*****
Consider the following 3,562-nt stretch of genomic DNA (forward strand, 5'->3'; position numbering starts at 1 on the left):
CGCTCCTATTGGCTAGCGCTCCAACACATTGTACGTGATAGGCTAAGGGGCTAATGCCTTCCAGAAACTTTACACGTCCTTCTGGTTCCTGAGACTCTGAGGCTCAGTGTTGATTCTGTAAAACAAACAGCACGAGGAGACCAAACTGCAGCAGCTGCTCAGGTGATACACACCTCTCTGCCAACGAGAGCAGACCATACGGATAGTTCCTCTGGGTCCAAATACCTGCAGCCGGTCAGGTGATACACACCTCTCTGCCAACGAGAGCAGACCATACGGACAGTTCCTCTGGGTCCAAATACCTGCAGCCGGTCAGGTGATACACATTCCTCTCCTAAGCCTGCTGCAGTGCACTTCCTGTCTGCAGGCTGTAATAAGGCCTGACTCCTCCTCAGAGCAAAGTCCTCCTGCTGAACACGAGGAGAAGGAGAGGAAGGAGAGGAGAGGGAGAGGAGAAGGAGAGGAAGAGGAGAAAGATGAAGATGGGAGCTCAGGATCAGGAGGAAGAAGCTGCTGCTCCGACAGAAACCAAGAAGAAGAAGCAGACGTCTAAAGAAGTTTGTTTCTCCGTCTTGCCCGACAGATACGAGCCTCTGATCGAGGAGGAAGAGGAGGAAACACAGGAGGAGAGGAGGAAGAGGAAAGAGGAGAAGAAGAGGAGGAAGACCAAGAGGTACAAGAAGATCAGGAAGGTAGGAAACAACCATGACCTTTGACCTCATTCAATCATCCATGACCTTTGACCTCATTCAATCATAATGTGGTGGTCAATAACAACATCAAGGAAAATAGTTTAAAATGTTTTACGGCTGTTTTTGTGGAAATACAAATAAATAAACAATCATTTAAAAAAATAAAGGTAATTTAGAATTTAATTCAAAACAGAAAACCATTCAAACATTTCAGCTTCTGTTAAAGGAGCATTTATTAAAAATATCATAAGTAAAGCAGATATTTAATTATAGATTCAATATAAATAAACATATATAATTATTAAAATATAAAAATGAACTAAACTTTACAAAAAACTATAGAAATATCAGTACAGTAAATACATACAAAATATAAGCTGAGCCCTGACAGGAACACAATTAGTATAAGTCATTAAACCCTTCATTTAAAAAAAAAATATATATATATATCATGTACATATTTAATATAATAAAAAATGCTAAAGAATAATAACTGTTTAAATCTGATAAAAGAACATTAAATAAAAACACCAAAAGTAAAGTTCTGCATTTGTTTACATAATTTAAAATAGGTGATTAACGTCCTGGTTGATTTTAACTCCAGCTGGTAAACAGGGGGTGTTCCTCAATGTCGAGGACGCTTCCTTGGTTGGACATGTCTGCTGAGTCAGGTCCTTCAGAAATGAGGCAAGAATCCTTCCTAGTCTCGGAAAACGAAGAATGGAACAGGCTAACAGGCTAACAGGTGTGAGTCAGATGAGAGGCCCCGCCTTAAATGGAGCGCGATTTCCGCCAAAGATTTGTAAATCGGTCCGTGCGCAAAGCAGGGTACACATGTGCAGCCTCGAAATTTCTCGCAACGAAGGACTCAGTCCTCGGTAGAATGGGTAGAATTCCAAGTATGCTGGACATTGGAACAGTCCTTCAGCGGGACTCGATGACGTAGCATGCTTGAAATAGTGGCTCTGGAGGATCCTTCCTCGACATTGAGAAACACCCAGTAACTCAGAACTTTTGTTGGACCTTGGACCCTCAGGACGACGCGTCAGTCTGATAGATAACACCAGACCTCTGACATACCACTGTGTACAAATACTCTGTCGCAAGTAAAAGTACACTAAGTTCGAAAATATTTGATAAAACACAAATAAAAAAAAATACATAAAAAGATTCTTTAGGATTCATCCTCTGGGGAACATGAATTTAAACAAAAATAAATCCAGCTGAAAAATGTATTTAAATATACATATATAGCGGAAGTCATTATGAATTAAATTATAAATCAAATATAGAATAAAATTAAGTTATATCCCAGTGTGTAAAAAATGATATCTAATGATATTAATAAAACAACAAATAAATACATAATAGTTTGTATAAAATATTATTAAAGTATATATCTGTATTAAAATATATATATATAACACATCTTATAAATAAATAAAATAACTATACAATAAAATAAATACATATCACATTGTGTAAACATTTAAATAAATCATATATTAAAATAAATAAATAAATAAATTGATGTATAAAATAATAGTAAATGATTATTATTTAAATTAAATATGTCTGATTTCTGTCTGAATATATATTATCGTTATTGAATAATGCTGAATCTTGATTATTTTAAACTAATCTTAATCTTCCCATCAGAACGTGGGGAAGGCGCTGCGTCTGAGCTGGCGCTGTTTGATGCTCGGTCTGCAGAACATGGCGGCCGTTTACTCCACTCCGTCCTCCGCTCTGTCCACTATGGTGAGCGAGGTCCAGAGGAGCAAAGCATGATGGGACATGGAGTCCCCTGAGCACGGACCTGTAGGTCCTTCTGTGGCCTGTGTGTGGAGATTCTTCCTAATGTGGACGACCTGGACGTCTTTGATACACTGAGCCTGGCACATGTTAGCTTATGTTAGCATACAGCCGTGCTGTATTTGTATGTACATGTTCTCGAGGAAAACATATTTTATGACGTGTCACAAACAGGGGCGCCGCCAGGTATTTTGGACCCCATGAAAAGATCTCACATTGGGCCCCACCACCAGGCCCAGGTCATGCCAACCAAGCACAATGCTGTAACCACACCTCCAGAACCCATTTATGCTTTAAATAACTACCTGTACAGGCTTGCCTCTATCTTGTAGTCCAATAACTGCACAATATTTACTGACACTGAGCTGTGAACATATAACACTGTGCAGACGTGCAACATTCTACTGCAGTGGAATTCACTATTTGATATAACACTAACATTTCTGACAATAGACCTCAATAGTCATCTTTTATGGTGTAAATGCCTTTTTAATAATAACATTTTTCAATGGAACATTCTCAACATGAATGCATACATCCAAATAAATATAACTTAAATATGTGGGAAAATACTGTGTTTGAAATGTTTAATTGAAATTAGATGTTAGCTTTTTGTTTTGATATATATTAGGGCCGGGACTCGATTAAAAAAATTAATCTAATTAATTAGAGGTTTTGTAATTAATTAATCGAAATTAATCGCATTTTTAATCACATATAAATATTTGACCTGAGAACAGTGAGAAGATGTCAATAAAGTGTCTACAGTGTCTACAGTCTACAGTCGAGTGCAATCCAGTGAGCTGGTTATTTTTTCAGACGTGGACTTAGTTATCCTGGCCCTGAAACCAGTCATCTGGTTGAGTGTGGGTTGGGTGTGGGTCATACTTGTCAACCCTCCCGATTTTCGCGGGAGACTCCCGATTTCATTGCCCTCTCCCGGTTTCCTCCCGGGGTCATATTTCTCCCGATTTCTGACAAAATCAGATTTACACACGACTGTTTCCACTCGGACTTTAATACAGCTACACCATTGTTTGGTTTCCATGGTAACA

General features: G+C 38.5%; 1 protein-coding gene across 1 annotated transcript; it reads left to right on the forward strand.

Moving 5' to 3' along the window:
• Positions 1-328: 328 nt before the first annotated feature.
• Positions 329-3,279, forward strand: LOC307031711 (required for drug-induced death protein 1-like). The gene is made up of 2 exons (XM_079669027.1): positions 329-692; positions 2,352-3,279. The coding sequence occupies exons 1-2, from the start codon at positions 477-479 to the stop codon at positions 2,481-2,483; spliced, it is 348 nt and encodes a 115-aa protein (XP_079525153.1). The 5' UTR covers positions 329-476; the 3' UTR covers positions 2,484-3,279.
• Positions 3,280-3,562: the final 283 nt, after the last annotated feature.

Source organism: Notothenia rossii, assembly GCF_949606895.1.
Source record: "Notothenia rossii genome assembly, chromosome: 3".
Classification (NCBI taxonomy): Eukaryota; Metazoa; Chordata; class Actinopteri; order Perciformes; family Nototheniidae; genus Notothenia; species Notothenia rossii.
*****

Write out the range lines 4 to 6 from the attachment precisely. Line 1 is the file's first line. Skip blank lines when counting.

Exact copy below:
Moving 5' to 3' along the window:
• Positions 1-328: 328 nt before the first annotated feature.
• Positions 329-3,279, forward strand: LOC307031711 (required for drug-induced death protein 1-like). The gene is made up of 2 exons (XM_079669027.1): positions 329-692; positions 2,352-3,279. The coding sequence occupies exons 1-2, from the start codon at positions 477-479 to the stop codon at positions 2,481-2,483; spliced, it is 348 nt and encodes a 115-aa protein (XP_079525153.1). The 5' UTR covers positions 329-476; the 3' UTR covers positions 2,484-3,279.